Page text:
Art Pepper Plus Eleven: The energy of big band sound is more immediate. The individual horns’ signatures are more evident. Dynamics are startling, while the clarinet has beautiful tone with the reed and wood sounds more audible. The bass is full, hollow, and easy to follow. It is not spotlit but clearly part of the rhythm section.

Ray Brown/Almeida, Moonlight Serenade: The guitar has more presence with great balance between the fingers working the strings and the resonant wooden body of the instrument. The tone is incredible. The bass when bowed goes really low but is still clean and articulate. The energy fills the listening room. There is great string texture and the size and scale of the instrument is more evident. When the strings are plucked, they are faster and looser at the same time. The notes are more complete with just the right balance between the initial attack, the sustain, and the decay.

The overall bass performance from jazz drums, to solo cello and massed low strings, to bass trombone and timpani, both large and small scale, together with the now truly startling dynamics of the high efficiency horns, is perhaps the biggest difference between this new system and my former one.

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PeterA

Well-Known Member
Dec 7, 2011
8,362
4,655
1,135
North Shore of Boston
Reflections

I feel as though I am now at a new beginning, so dramatic is the shift in my thinking about audio. This new system is the result of that thinking. It began with increased exposure to live music and thinking about how we describe sound. Do we really need all of the audiophile accessories? What is really needed to achieve a natural presentation of the information on the recording?

Jim Smith distilled reproduced sound down to three basic attributes: Tone, Dynamics, and Presence, and he emphasized the importance of the emotional impact of the sound on the listener. Dr. Poltun simplified it further by introduced me to the idea of the energy from the instrument as it expands into space and how that essence is the closest we get to the genius in the mind of the composer. A. J. van den Hul introduced me to a truly high resolution cartridge, without which one can not extract the most information from the grooves. These three men formed the foundation of my understanding of sound and music.

David Karmeli put it all together for me by introducing me to “Natural Sound.” He taught me, first by encouraging me to do specific experiments with set up and then exposing me to the systems and gear that would completely change my understanding of what is possible from reproduced music. He told me to always ask only one question: “Does it sound more natural?”

When describing what I had learned over the last couple of years, a good friend told me: “When one is finally ready to learn, the teacher will present himself.” This teacher turned out to be David Karmeli.

This is my understanding of David’s philosophy: Start with Lamm electronics and match the amps to the speakers, preferably ending up with one of the SET amps. Then choose one of the “Beyond” turntables, and find a suitable high efficiency speaker for your room. This gets one 95% of the way there. Cables, cords, platforms, and power delivery, are the final part but they should do no harm: they must not add or remove anything from the potential of the gear. Finally, set it all up to optimize what you have. This is the way to Natural Sound.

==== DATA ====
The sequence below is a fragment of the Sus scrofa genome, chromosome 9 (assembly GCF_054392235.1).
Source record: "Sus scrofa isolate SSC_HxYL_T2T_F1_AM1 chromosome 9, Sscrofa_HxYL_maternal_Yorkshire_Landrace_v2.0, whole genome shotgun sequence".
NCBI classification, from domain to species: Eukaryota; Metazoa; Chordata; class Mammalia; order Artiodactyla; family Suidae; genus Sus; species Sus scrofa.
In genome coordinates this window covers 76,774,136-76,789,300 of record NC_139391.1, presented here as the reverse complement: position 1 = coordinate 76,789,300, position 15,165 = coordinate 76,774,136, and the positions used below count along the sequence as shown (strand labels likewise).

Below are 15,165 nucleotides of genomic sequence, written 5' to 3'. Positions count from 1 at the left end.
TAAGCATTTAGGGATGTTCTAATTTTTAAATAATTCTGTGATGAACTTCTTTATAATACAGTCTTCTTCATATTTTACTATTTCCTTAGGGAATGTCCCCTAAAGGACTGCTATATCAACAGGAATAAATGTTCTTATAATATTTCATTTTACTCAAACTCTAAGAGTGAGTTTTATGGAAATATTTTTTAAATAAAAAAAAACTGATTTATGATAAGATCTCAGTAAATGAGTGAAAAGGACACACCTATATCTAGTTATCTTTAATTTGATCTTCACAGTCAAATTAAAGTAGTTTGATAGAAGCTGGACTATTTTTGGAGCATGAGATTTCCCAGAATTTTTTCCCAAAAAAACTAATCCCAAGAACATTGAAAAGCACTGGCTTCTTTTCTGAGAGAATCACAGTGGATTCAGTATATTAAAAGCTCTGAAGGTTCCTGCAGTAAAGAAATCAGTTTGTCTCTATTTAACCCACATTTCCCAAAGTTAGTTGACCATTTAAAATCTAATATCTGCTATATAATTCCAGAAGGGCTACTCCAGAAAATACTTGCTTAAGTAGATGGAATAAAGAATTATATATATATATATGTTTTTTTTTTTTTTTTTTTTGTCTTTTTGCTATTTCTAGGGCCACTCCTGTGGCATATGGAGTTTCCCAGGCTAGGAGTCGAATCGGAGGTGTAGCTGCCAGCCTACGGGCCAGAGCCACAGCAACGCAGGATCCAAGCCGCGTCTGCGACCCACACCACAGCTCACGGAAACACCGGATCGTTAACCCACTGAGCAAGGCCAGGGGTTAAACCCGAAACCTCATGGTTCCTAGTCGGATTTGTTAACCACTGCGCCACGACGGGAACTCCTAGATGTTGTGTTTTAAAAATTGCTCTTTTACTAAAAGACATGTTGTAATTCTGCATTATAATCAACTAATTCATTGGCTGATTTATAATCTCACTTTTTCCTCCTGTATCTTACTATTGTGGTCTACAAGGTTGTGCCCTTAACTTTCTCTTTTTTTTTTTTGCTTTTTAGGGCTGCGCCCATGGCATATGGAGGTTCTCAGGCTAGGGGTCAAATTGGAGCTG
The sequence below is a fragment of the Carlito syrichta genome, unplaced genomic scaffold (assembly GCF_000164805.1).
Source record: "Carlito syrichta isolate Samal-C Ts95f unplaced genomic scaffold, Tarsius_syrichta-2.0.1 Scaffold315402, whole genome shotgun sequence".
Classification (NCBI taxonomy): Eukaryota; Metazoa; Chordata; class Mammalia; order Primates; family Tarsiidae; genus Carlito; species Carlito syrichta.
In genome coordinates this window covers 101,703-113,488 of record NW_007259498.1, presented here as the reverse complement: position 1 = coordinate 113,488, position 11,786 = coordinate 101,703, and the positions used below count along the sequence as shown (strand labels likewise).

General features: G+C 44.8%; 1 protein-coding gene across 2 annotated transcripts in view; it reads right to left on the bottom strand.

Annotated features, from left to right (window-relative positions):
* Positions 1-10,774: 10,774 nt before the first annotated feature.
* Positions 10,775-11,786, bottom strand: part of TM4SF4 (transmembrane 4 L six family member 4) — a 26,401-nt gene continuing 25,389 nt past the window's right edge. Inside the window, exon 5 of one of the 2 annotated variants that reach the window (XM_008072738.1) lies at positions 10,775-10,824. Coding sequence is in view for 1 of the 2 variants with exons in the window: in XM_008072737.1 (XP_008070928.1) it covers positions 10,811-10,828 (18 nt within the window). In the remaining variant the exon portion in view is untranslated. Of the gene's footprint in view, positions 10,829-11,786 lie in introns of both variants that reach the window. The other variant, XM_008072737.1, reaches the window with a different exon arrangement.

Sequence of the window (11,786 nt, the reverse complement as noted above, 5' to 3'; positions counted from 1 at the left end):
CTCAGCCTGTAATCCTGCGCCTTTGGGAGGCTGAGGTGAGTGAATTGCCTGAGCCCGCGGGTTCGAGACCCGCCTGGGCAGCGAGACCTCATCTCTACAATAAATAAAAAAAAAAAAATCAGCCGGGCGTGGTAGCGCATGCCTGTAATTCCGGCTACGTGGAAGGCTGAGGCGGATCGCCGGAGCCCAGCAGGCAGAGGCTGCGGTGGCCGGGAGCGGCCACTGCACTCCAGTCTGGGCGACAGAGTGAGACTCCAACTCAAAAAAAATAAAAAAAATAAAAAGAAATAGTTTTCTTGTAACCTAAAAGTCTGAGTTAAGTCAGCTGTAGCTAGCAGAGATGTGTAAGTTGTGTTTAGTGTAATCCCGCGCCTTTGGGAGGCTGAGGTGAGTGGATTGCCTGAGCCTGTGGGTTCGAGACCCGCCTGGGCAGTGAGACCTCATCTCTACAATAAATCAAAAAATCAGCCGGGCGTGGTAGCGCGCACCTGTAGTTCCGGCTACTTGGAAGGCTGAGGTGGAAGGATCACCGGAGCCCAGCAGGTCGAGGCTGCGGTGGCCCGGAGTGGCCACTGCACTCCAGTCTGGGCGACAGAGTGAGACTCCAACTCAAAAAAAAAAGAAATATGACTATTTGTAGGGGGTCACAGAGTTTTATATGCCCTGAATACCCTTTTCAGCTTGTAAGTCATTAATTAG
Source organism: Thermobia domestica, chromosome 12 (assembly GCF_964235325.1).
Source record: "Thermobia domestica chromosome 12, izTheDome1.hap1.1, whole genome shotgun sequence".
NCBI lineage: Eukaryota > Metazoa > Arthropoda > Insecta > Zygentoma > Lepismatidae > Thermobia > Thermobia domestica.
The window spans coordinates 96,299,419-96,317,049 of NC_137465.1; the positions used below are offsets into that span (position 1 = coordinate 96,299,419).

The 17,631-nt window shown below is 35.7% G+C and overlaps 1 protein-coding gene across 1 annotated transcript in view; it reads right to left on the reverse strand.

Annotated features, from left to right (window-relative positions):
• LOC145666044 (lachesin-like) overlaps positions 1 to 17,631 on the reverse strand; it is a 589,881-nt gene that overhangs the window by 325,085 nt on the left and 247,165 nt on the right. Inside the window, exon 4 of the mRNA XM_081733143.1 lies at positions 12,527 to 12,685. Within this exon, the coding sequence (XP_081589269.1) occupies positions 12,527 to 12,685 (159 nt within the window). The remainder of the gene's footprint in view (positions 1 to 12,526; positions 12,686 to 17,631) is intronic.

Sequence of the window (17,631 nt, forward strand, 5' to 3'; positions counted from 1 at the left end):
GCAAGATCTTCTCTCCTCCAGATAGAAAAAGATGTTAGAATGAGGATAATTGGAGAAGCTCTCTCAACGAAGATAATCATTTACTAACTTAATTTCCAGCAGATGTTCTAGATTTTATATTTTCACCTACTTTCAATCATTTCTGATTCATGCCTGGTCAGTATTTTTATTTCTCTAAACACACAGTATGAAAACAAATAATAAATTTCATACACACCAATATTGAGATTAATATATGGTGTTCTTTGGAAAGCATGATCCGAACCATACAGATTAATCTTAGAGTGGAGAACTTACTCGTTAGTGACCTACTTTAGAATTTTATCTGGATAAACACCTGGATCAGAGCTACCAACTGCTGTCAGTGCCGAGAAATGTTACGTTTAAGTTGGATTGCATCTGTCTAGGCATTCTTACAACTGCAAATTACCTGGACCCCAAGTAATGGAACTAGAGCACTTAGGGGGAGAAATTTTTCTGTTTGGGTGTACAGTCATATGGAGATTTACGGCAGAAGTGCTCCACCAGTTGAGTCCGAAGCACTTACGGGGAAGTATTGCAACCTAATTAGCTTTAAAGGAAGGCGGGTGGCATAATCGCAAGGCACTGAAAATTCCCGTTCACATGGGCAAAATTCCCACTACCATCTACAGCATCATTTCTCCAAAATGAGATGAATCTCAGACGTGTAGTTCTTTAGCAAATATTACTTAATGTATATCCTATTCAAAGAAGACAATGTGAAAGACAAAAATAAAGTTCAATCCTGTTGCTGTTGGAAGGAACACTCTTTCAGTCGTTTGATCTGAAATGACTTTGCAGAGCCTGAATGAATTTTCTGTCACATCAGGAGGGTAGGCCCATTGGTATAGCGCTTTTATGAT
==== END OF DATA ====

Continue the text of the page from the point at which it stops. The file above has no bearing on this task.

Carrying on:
David has been this teacher for me over the last two years. He is much more than a dealer of Lamm electronics, and vintage turntables and speakers. He is a friend and mentor, and one who has introduced me to a level of audio and reproduced music that has forever changed the way I think about what is possible with reproduced music.

One can surely wonder if this departure from what I had known for so long is a kind of end to the journey. I suppose it is for the time being. One can always dream of a bigger room, an AS 2000 and Lamm ML3s driving a pair of Siemann Bionors. I plan to next try some vintage MM cartridges.

I want to again share my deep gratitude for all of the guidance David has given me over the last two years. I am happy to know that David’s reward is our friendship and the knowledge that he has helped another grateful audiophile achieve Natural Sound.

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PeterA

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Dec 7, 2011
8,362
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North Shore of Boston
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PeterA

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North Shore of Boston
Reserved for future use
 
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miniguy

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Dec 18, 2013
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Reflections

I feel as though I am now at a new beginning, so dramatic is the shift in my thinking about audio. This new system is the result of that thinking. It began with increased exposure to live music, thinking about how we describe sound, experiments with system set up and a simpler approach to system set up without all of the audiophile accessories, and what is essential to achieve a natural presentation of the information in the grooves.